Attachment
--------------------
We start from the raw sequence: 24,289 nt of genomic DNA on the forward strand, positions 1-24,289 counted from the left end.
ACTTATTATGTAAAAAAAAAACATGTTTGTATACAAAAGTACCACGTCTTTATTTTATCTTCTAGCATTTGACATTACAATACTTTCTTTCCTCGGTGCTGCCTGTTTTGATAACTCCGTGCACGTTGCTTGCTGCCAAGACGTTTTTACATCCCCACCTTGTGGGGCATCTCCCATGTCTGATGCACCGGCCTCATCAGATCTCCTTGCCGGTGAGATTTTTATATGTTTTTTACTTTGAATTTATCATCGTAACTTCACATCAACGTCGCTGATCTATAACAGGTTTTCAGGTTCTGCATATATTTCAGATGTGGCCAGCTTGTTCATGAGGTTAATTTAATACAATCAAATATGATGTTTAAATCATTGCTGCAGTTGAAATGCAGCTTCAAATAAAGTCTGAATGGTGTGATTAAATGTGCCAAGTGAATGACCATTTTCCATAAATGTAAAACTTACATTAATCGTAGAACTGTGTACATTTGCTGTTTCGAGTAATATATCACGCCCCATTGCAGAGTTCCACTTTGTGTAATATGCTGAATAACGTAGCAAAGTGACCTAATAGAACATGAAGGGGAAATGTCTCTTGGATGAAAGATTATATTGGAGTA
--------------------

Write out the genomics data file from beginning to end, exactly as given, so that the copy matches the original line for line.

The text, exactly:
We start from the raw sequence: 24,289 nt of genomic DNA on the forward strand, positions 1-24,289 counted from the left end.
ACTTATTATGTAAAAAAAAAACATGTTTGTATACAAAAGTACCACGTCTTTATTTTATCTTCTAGCATTTGACATTACAATACTTTCTTTCCTCGGTGCTGCCTGTTTTGATAACTCCGTGCACGTTGCTTGCTGCCAAGACGTTTTTACATCCCCACCTTGTGGGGCATCTCCCATGTCTGATGCACCGGCCTCATCAGATCTCCTTGCCGGTGAGATTTTTATATGTTTTTTACTTTGAATTTATCATCGTAACTTCACATCAACGTCGCTGATCTATAACAGGTTTTCAGGTTCTGCATATATTTCAGATGTGGCCAGCTTGTTCATGAGGTTAATTTAATACAATCAAATATGATGTTTAAATCATTGCTGCAGTTGAAATGCAGCTTCAAATAAAGTCTGAATGGTGTGATTAAATGTGCCAAGTGAATGACCATTTTCCATAAATGTAAAACTTACATTAATCGTAGAACTGTGTACATTTGCTGTTTCGAGTAATATATCACGCCCCATTGCAGAGTTCCACTTTGTGTAATATGCTGAATAACGTAGCAAAGTGACCTAATAGAACATGAAGGGGAAATGTCTCTTGGATGAAAGATTATATTGGAGTA